More than a viral hashtag, #MeToo has undoubtedly brought sexual abuse and sexual harassment victims validation. Evidencing the continued strength of the #MeToo movement, a bill, known as the Speak Out Act, aimed at making it easier for employees to speak out in cases of workplace sexual harassment, is headed to the President’s desk.
The Bill universally limits the use of mass nondisclosure agreements in the workplace and allows employees to talk about their sexual harassment experiences by invalidating certain nondisclosure agreements that have previously forced workers to remain silent. The proposed legislation does not impose a complete restriction on all nondisclosure agreements in the workplace. Rather, the restriction only applies to certain nondisclosure agreements signed by employees who allege sexual harassment or assault before a dispute arises – not those signed after the dispute as part of a settlement agreement. Nondisclosure agreements are often included as part of the mandatory human resources forms new hires must sign. Advocates of the legislation claim preexisting nondisclosure agreements have prevented employees from bringing sexual harassment to light. As such, the Bill is meant to invalidate those generic nondisclosure agreements – such as nondisclosures signed on one’s first day of work, prior to any instance of harassment. Employers should be mindful that the Speak Out Act makes only the agreements signed during the onboarding process unenforceable. The policy would not prevent employers from making a nondisclosure agreement part of any settlement they reach with a worker over harassment or assault claims. The limitation also does not apply to other kinds of workplace complaints, such as wage theft or discrimination claims, for example.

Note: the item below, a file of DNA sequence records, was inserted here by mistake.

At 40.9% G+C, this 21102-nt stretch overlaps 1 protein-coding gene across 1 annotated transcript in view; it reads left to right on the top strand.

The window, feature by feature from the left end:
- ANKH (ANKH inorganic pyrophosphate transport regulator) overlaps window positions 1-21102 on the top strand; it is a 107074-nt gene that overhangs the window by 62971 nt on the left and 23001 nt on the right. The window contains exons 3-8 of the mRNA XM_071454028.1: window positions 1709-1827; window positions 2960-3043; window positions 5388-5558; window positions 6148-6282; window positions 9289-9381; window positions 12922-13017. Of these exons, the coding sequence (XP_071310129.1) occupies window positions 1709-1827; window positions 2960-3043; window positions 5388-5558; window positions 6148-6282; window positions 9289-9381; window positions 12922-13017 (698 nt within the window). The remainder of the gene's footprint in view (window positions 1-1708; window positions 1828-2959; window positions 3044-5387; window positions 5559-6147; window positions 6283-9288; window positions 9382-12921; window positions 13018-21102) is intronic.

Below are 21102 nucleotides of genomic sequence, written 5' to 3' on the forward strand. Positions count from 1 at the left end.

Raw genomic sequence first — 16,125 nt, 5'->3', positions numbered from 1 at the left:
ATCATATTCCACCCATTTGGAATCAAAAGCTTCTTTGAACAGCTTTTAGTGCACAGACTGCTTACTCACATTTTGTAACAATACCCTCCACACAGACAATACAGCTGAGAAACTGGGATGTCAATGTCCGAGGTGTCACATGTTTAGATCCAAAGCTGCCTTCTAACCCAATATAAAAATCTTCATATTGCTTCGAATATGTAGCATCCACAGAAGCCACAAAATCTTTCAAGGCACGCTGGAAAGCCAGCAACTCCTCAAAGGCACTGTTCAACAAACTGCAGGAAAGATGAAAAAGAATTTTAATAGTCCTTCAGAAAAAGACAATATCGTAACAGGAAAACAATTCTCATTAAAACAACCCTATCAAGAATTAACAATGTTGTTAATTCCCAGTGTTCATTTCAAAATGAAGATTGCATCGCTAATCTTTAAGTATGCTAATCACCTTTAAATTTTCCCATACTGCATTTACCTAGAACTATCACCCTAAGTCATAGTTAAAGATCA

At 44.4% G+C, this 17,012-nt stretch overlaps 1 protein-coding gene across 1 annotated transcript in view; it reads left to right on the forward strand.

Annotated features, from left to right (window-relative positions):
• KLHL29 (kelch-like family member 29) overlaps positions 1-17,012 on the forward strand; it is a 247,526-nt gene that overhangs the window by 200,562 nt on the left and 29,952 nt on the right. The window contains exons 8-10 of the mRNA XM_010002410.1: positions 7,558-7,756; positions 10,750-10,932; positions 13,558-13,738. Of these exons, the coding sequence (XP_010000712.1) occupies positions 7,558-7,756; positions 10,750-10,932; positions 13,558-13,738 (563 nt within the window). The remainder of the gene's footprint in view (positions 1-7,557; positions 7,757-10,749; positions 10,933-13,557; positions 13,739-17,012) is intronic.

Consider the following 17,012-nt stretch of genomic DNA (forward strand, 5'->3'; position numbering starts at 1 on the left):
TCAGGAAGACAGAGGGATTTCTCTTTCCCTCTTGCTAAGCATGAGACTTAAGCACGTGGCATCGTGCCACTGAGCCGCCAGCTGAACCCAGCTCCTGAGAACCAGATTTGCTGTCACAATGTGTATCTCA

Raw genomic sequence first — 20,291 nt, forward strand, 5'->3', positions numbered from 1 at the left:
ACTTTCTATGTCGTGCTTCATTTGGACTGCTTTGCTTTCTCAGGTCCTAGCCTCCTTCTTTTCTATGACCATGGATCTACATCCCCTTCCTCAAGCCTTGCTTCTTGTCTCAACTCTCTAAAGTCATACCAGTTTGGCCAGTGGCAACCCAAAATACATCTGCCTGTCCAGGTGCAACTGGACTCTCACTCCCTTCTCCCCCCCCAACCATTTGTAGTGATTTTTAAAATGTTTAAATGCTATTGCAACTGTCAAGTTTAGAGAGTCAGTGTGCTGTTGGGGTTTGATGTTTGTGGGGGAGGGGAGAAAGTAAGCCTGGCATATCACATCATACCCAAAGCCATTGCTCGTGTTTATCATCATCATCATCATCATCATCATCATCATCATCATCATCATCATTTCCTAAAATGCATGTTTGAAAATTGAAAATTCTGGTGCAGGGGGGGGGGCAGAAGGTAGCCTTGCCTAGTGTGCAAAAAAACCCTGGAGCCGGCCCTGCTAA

The intent of the bill is to hold abusers accountable and change the culture within the workplace. The same purpose formed the basis for a recent law that bans mandatory arbitration where workers allege sexual harassment or assault claims.
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